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Dallas, Texas

Date March 23, 2013 (printed 2014)
Location Dallas Texas United States
Dimensions Image: 11 15/16 x 17 15/16 in. (30.3 x 45.6 cm)
Paper: 13 x 19 in. (33 x 48.3 cm)
Print medium Photo-Digital-Inkjet

Bobby Henline, 41, in his Motel 6 room after performing his comedy routine. On April 7, 2007, three weeks after arriving in Iraq for his fourth tour, Bobby Henline’s Humvee was destroyed. Four other soldiers were killed and Bobby was burned over 38 percent of his body. He slipped into a coma. “I was on a giant iceberg at night. The stars were out. It was comfortable.” He recounts a vision he had while unconscious, “I heard voices telling me it was going to be ok. I thought I was in the judgment room and it was God telling me I was going to go back, that I had a mission, but it would be on his terms.” The early months in the hospital were a blur. He put nurses in headlocks. Over and over he sang, “How much wood could a woodchuck chuck if a woodchuck could chuck wood.” As he was going through rehab with other badly injured soldiers he tried to keep everyone’s spirits up by telling jokes. His therapist kept nagging him to try stand-up comedy. He attempted some hastily crafted material at an open-mic night and although it was a flop, he loved it. He wanted to create a space where people could engage with him about his burns, so he kept telling jokes. “I had a good time in Iraq but that last tour was a real blast. It took me four tours to realize my lucky number is three. “In about ten years I can go to my roast pre-cooked. On the fourth of July I always go to a fireworks stand. I run up real excited and ask them, ‘can you give me the same stuff as last year? It was great! The skin on my scalp burned off so the doctors replaced it with my stomach. When I eat too much I get headaches.” Bobby started providing comic relief for other burn survivors, greeting new patients at the Brooks Army Medical Center in San Antonio and regularly visiting a twelve-year-old burned as a toddler who had undergone dozens of horribly painful skin graft surgeries. Adjusting to life at home was harder. Bobby has three kids and has been married for twenty years. The kids had become used to him being gone. “They’ve changed, you’ve changed. You don’t want to jump back in and make decisions . . . In the Army you get so used to being told what to do. You have to live with a different mindset there that you can’t live with here. You need to let it go, but it’s so hard to turn off. PTSD [post-traumatic stress disorder] takes you back to that place. When you get home the kids want to jump on you, climb on you, and you feel like, "I can’t breathe, I can’t breathe. You get used to getting stared at and looking at yourself in the mirror. It becomes you. But there are days I don’t want to be stared at. . . . Still, I feel sexy.”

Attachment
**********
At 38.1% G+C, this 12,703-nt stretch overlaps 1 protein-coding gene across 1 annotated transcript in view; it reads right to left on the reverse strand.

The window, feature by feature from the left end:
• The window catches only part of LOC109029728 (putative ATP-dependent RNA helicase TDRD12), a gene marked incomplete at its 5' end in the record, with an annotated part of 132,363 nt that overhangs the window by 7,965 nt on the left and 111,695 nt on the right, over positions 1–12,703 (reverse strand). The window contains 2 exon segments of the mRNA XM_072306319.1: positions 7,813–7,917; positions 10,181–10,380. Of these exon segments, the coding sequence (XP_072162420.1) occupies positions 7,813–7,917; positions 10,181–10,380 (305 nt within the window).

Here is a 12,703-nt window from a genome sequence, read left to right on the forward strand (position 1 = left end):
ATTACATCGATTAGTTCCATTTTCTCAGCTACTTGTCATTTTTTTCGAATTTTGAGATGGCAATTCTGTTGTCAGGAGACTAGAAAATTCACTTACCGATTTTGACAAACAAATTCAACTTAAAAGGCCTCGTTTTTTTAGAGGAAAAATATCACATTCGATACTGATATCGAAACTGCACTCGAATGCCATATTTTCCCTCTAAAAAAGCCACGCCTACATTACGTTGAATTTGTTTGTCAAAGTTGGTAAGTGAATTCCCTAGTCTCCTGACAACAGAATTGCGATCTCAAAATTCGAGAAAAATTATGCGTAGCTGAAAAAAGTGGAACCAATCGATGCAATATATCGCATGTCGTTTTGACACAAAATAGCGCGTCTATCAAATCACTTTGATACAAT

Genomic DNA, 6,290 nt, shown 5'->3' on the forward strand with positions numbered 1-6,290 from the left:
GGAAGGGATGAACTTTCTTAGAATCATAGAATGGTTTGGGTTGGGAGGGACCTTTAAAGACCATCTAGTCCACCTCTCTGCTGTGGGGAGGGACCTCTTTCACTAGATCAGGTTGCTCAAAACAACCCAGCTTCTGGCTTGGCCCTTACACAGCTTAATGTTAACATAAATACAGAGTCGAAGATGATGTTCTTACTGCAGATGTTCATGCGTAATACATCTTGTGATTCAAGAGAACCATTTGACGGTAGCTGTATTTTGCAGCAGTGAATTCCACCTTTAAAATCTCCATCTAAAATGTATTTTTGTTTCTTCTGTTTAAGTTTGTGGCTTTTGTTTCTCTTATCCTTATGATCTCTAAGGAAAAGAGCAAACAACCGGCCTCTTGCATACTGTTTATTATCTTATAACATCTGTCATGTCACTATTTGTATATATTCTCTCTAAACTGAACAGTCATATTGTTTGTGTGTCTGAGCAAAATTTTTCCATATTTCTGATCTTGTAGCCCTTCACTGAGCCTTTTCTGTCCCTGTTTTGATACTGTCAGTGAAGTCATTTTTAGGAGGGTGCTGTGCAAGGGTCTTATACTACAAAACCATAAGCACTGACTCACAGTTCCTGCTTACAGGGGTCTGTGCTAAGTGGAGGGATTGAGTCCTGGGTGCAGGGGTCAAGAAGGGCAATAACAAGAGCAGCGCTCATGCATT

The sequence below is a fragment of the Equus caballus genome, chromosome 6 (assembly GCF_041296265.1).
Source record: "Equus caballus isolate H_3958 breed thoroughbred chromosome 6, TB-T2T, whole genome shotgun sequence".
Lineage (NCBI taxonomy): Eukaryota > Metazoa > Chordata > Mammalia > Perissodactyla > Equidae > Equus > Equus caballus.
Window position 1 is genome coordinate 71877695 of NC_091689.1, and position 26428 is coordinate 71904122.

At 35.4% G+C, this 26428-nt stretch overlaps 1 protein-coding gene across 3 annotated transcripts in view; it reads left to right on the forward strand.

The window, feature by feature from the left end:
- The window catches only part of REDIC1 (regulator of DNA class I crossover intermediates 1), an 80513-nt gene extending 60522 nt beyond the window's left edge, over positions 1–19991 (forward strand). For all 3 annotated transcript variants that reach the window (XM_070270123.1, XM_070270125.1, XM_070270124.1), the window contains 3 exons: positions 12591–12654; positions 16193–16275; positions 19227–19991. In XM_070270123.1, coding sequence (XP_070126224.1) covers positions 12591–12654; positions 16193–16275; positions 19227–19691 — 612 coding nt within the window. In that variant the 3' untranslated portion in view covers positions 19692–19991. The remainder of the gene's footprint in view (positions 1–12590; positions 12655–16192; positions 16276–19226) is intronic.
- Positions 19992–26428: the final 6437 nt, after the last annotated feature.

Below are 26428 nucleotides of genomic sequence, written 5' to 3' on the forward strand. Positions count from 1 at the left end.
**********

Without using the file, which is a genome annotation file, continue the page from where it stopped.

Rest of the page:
[Caption provided by Peter van Agtmael]


© Peter van Agtmael
For reproduction contact Magnum Photos

Credit line

Gift of the Photographer to the W. Eugene Smith Legacy Collection

Feedback Accession No. 2014.30.4